Crowd turns out for Lichfield Speaker’s Corner election debate

Candidates line up at Lichfield Speakers Corner. Pic: Nick Brickett

Candidates line up at Lichfield Speaker's Corner. Pic: Nick Brickett

As the election race hots up, three of the four parliamentary candidates for Lichfield faced the crowds at Lichfield Speaker’s Corner to put forward their policies and persuade voters to support them on May 6th.

The event, organised by Lichfield Speaker’s Corner and chaired by Canon Pete Wilcox took place on Saturday on Dam Street by Minster Pool and attracted a crowd of around 60 people who gathered in the sun to hear what their candidates had to say.

Attending were Steve Hyden for Labour, Ian Jackson for the Liberal Democrats and Karen Maunder for UKIP. Canon Wilcox began proceedings by introducing the three candidates and explaining that the fourth, and former Lichfield MP, Michael Fabricant could not attend due to a previous commitment. Fabricant’s absence was met with boos by the waiting crowd. Wilcox then took pre-determined questions from members of the crowd.

What will your party do to ensure armed forces on the front line do not suffer from financial cuts that would put their lives at risk?

  • Hyden began by stating that troops needed protecting and that Labour would ring-fence money allocated for front-line troops.
  • Jackson re-iterated the duty to support troops and added that he deeply regretted the fact that the troops were even at war and said that “the sooner they’re back, the better”. He went on to stress that a stable government is needed in Afghanistan. He said the Liberal Democrats would hold a full defence review, including trident which they would not replace like-for-like, saving £100bn that they could spend on troops.
  • Maunder again said that all parties wish to support the troops but claimed there had been a decrease in spending on front-line troops. She said that UKIP would use the savings they would make from leaving the EU to provide a 40% increase in funding to the front line. Maunder also said that the UK’s relationship with the EU was undermining relationships with NATO and the Commonwealth which needed to be strengthened, and complained that the EU has too much control over military procurement sources.

The questioner responded with concerns over the teaching contract for Whittington barracks which has not yet been let out and has supposedly already surpassed it’s original target date.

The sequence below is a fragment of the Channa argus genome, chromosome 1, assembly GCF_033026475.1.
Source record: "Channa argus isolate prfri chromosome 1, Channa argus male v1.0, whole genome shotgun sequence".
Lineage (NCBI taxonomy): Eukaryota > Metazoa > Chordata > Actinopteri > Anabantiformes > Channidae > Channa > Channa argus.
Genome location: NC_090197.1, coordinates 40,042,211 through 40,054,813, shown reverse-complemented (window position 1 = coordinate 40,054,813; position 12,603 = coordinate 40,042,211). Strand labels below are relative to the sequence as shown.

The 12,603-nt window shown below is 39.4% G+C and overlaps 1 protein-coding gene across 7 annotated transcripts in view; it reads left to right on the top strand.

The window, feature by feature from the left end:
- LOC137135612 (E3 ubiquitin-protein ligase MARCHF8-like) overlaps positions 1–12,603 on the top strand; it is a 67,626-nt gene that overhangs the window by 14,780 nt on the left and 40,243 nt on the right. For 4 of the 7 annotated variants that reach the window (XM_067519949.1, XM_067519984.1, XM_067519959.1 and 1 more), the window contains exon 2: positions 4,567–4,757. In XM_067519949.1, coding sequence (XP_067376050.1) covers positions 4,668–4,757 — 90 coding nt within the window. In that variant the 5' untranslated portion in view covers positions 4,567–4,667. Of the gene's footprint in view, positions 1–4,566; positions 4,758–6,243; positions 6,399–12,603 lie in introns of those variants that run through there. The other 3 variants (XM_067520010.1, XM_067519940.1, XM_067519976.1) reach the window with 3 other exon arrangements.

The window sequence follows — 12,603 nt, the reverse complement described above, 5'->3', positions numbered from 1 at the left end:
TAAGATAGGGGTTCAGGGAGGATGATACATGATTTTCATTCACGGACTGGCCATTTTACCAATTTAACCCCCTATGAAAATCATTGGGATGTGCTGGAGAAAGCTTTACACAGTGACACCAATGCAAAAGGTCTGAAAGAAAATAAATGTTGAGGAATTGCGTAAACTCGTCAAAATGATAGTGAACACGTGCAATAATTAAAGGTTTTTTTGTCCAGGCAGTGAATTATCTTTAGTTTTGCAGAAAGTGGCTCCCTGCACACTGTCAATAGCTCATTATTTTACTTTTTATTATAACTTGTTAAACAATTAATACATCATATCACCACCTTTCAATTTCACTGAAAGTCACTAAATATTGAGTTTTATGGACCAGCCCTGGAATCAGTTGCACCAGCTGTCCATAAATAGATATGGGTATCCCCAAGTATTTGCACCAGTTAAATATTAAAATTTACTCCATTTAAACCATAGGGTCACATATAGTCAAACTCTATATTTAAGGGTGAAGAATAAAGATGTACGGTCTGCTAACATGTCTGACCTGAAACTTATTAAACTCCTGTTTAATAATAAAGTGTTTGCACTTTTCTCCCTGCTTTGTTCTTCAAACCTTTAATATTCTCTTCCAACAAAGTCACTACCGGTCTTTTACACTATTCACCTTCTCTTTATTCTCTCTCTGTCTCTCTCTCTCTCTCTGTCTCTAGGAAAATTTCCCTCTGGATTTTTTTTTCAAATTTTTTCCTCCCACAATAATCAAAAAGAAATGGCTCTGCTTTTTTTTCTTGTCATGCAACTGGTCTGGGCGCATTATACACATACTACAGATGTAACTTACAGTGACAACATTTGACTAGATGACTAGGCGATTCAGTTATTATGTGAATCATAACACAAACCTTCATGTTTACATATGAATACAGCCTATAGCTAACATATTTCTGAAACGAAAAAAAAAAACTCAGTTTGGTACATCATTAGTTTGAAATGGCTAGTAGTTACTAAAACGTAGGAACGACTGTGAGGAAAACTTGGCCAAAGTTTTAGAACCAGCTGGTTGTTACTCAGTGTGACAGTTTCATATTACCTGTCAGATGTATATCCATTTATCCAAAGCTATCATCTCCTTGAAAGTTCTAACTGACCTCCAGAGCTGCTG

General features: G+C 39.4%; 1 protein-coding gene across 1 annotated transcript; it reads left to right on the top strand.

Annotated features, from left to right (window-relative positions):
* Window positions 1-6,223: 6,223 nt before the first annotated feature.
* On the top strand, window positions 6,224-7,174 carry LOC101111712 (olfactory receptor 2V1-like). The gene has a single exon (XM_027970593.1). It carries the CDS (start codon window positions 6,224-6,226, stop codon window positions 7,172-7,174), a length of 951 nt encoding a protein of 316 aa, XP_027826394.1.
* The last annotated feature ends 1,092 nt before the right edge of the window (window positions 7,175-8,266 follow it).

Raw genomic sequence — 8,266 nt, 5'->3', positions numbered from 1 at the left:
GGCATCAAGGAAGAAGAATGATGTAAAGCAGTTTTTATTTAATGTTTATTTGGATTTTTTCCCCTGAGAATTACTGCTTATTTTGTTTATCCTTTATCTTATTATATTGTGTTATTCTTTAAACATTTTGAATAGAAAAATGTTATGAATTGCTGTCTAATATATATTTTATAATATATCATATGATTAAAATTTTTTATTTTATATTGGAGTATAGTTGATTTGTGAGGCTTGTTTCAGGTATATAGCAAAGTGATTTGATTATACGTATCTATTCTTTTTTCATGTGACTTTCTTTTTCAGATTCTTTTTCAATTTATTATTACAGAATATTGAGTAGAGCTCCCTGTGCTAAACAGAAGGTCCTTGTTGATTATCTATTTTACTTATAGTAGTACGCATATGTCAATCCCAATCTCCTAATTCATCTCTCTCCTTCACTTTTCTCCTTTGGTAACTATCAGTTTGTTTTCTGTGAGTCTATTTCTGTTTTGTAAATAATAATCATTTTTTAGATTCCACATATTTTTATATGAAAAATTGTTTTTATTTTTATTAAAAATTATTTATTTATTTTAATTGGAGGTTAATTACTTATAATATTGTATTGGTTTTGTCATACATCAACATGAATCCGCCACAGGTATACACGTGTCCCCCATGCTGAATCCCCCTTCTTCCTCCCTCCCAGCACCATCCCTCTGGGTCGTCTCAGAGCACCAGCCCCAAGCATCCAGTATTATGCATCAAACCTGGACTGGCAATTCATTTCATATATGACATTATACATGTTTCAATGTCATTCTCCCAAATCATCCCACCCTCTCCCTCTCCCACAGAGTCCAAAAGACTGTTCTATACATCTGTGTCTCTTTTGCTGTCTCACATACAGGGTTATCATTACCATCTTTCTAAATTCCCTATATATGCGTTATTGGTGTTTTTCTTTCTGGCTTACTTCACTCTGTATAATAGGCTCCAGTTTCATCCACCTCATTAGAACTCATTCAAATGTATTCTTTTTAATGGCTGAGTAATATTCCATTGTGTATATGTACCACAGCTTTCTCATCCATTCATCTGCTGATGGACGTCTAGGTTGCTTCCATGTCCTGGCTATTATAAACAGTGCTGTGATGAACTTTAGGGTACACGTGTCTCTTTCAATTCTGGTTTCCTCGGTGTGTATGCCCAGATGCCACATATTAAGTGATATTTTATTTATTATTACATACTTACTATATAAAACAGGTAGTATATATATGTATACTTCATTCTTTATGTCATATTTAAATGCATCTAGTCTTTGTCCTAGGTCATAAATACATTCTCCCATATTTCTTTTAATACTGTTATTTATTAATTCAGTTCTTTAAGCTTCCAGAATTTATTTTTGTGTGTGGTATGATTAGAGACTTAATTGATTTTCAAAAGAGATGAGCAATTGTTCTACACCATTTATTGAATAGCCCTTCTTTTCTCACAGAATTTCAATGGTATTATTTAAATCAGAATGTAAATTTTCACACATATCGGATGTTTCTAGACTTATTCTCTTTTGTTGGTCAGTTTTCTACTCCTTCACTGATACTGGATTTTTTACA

What steps will parties take to help local businesses recover from the downturn and increase footfall in the centre of Lichfield?

  • Maunder said UKIP would reduce the tax burden on business.
  • Hyden mentioned the Travelodge survey which suggested no-one wanted to come to Lichfield. Lichfield District Council leader, David Smith quickly retorted from the crowd with the assertion that 3 million people visit Lichfield. In the only apparent blunder of the day Hyden made the mistake of calling Lichfield a town. He went on to suggest that Labour would deliver a 12-month promotion of Lichfield and would improve parking facilities in the city.
  • Jackson spoke about the High Speed Rail plans and suggested the line should run along the M6 Toll with a stop near to the junction with the A38 to serve Lichfield.

A comment from an audience member (a Communist Party member called Daoud) received an applause when he said that a priority should be placed on manufacturing in the constituency.

Daoud - a Communist Party supporter. Pic: Nick Brickett

Daoud - a Communist Party supporter. Pic: Nick Brickett

Does the potential for young, fit people to register at a GP near work threaten local GP services? Additionally, what do the candidates propose to do about rumours over the future of Samuel Johnson Community Hospital being under threat?

  • Hyden said he didn’t know anything about any such rumours but said he loves the hospital and would protect it.
  • Jackson started by saying  the per-patient funding system doesn’t work and needs changing. Then, to the delight of much of the crowd, said the Samuel Johnson site should have been built on the site of the old Victoria Hospital instead of that land being sold off for the cash. He also complained about land around Samuel Johnson being sold off, presumably relating to the plans for a care home at the back of the hospital.
  • Maunder questioned whether people really would register at a GP nearer to work, suggesting that people wouldn’t want to commute to work to see their doctor if they became ill. She praised Samuel Johnson hospital but said it needed doctors, not just nurses.

The questioner then suggested that the government was looking to move NHS services into more centralised services to reduce overhead and that presented a threat to Samuel Johnson Community Hospital but none of the candidates knew of any such proposals. Another round of applause was heard for Daoud (pictured right) when he chimed in with an attack on privatisation of the NHS saying, “it’s a national health service not a privatised health service.”